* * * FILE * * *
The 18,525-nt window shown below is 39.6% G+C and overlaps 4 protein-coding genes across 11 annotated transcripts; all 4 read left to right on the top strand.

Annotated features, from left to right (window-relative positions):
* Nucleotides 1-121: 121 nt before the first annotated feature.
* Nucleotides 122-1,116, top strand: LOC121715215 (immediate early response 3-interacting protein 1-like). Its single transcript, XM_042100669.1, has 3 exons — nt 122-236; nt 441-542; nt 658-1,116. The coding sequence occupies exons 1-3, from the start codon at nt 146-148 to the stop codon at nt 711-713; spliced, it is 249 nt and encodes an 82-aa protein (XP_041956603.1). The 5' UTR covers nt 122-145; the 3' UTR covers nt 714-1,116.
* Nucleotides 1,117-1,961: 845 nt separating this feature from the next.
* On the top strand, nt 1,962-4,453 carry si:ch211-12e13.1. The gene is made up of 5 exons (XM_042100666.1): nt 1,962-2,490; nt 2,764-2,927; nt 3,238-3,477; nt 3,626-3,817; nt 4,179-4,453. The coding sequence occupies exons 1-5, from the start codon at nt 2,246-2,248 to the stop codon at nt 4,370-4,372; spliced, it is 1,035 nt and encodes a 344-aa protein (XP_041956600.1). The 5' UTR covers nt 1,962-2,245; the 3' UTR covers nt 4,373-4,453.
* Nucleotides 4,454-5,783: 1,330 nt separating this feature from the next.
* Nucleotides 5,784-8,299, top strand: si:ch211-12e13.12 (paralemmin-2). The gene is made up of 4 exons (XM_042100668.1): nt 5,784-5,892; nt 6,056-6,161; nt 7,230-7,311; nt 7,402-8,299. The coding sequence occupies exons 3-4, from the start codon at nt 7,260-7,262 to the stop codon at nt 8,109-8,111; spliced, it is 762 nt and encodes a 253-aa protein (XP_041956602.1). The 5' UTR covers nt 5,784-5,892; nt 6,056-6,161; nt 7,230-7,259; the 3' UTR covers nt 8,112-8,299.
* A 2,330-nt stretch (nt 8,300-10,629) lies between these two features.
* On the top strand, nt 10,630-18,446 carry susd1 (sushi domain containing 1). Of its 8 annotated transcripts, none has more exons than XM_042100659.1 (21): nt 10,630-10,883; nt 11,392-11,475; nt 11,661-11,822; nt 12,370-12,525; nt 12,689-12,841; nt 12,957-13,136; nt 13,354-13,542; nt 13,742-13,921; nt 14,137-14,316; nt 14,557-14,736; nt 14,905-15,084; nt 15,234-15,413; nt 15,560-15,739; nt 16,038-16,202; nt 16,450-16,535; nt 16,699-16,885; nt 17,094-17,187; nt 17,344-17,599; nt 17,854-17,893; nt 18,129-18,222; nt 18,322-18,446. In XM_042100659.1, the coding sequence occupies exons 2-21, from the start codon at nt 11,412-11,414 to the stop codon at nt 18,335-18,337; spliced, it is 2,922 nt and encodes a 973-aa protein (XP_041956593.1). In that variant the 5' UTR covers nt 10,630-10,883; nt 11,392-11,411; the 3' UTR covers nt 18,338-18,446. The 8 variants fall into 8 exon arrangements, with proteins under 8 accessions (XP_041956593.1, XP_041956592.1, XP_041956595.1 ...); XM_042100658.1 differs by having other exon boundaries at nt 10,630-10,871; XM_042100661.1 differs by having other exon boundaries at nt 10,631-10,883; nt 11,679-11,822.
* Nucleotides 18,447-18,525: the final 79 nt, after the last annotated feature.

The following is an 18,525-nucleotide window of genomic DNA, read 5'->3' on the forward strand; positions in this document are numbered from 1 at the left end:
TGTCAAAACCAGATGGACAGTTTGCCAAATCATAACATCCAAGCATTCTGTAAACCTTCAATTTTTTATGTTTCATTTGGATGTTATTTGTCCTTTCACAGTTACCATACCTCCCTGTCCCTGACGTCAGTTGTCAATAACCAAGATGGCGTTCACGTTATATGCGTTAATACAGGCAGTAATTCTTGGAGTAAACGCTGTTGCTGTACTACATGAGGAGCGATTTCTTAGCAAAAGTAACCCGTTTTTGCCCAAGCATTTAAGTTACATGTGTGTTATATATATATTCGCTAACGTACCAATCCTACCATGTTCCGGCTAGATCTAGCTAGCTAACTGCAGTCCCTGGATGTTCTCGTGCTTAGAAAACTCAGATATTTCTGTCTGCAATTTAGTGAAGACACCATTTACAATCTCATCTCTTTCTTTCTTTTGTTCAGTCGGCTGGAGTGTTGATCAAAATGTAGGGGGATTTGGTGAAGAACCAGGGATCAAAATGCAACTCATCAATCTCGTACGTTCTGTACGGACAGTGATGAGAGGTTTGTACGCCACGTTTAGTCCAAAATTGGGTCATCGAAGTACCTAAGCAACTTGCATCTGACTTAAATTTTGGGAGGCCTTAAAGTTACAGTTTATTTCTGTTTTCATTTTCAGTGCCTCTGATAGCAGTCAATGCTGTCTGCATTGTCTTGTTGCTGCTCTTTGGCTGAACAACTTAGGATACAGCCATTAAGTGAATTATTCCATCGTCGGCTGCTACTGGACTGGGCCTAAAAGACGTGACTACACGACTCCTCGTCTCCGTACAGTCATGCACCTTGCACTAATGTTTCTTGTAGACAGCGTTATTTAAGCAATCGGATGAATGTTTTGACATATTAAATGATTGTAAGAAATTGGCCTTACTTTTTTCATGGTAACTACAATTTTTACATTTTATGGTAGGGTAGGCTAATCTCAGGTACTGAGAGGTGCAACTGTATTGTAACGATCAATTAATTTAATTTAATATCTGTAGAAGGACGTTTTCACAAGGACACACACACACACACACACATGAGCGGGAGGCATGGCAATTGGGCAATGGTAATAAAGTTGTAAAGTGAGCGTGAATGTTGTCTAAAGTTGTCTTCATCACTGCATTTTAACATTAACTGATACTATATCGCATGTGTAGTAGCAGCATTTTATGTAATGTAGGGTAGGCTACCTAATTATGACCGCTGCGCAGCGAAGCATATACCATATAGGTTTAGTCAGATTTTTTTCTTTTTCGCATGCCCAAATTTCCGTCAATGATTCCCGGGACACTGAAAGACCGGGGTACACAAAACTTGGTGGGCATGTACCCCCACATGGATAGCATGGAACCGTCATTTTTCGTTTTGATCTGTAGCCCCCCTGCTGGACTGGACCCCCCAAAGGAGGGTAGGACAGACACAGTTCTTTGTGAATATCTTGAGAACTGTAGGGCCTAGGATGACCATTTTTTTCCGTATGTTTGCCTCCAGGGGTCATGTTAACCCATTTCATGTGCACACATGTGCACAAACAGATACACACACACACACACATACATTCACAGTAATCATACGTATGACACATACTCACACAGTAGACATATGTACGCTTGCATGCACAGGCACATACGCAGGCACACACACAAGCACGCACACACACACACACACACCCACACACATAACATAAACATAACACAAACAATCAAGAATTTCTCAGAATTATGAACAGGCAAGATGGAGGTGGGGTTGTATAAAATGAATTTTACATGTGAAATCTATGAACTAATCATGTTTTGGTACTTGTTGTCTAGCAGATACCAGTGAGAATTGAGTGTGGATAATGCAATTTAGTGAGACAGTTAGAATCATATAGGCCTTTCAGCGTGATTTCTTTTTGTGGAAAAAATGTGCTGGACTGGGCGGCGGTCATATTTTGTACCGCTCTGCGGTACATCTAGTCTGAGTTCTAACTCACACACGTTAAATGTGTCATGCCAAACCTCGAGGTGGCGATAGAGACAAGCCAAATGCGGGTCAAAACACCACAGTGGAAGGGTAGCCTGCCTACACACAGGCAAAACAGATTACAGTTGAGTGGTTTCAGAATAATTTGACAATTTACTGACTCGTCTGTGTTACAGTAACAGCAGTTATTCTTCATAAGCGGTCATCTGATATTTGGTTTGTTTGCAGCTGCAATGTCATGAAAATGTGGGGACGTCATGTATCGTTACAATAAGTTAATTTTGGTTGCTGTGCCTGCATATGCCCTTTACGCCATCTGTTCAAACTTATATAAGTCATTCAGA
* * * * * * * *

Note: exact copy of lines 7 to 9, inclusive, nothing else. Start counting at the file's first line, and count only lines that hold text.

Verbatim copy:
* Nucleotides 4,454-5,783: 1,330 nt separating this feature from the next.
* Nucleotides 5,784-8,299, top strand: si:ch211-12e13.12 (paralemmin-2). The gene is made up of 4 exons (XM_042100668.1): nt 5,784-5,892; nt 6,056-6,161; nt 7,230-7,311; nt 7,402-8,299. The coding sequence occupies exons 3-4, from the start codon at nt 7,260-7,262 to the stop codon at nt 8,109-8,111; spliced, it is 762 nt and encodes a 253-aa protein (XP_041956602.1). The 5' UTR covers nt 5,784-5,892; nt 6,056-6,161; nt 7,230-7,259; the 3' UTR covers nt 8,112-8,299.
* A 2,330-nt stretch (nt 8,300-10,629) lies between these two features.